DART is the name of NASA’s Emergency Emergency Planning On-The-Fly mission, that was officially launched on Friday, May 25, 2020. DART will launch a 1,100kg small impactor spacecraft to the edge of the atmosphere on a trajectory that will have it crash into a space rock of 10 metres-large, thus triggering a reaction-sensing system that will provide comprehensive clues to the impact hazard to Earth. (Asteroids are often in orbits very similar to those used for Earth’s transit. So during observations, it may appear that the asteroid is anywhere from 1.8 to 6km in diameter.)
It will be an absolutely critical mission. The fact that DART is the first to be launched under the Integrated Emergency Planning On-The-Fly concept (you can read more about how it works here), indicates an urgent need to respond in an emergency. The DART launch time is chosen to coincide with the annual COSMIC or Total Lunar eclipse, an event which has the unique ability to cause the sun to shine in a way that causes ultraviolet radiation to burn up any remaining surface out to 100cm. This could be a critical time for an asteroid, one that could be flying over the earth, and last 100 seconds. If an asteroid was on a collision course with the earth, the last thing an observatory would want to see is solar-radiation reflecting back. However, if the moon is blocking the sun, the vehicle’s visual visibility may be very good.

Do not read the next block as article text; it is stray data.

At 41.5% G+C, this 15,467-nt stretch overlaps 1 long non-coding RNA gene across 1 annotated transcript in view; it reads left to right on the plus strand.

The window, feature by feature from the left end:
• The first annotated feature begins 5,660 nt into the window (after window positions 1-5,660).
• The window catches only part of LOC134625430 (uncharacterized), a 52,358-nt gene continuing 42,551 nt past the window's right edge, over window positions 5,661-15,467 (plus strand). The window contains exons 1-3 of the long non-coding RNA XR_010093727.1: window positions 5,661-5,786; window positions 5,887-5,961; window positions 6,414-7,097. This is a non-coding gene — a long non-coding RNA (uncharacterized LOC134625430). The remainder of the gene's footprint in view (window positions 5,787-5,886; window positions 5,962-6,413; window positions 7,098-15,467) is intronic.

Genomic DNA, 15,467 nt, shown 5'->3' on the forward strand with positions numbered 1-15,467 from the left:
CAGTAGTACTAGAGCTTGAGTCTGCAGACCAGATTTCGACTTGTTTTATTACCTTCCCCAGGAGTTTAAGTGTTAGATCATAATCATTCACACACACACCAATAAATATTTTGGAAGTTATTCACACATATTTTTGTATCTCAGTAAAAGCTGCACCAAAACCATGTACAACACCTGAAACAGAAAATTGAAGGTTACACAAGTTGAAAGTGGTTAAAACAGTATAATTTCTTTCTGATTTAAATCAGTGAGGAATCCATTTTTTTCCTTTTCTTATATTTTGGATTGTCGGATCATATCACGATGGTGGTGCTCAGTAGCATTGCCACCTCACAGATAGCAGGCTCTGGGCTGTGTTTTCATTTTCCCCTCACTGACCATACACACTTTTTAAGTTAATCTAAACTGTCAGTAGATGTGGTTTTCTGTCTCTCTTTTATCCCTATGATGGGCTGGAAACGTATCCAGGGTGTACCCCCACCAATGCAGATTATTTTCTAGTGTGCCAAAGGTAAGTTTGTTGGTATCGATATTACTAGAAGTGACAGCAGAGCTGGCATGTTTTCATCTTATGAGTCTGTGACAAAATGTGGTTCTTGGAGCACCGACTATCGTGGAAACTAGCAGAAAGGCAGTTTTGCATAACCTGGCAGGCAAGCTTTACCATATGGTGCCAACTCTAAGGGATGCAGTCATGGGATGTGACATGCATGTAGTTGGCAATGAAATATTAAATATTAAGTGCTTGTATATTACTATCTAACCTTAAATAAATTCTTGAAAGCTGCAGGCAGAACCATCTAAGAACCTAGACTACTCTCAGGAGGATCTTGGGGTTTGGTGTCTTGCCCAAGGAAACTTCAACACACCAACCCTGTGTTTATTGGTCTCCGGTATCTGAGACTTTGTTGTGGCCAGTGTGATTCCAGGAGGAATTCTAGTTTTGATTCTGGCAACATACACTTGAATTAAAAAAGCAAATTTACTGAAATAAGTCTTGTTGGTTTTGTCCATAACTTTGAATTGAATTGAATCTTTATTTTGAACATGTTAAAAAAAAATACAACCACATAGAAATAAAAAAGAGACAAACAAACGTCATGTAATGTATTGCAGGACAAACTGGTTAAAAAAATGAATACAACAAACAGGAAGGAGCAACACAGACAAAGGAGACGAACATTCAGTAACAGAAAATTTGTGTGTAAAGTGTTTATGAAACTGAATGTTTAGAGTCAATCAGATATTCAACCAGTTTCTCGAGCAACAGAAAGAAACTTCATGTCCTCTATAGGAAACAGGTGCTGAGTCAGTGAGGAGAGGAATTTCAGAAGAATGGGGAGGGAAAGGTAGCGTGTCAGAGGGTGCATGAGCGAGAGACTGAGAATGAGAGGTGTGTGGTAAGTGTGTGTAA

After the spacecraft goes through re-entry and is vaporised, ground-based observations will reveal the actual mass (astronomical unit, M0) of the impact, allowing officials to more accurately plan for the problem of impact in future. The reliability of a swift, detailed response to any asteroid, comet or other celestial object that could endanger the Earth is arguably the most pressing issue that the scientific community faces today.
NASA is responsible for keeping a close eye on nearly 14,000 objects (including asteroids, comets, comets near-Earth objects, comets and asteroids in orbits that closely resemble Earth’s) that are flying near the earth. Of those objects, around 55 are on track to impact the earth within the next 100 years. So just two things to think about when you see DART: Are there going to be opportunities to see it? And will it be on the top of your list to watch when it returns? [NASA]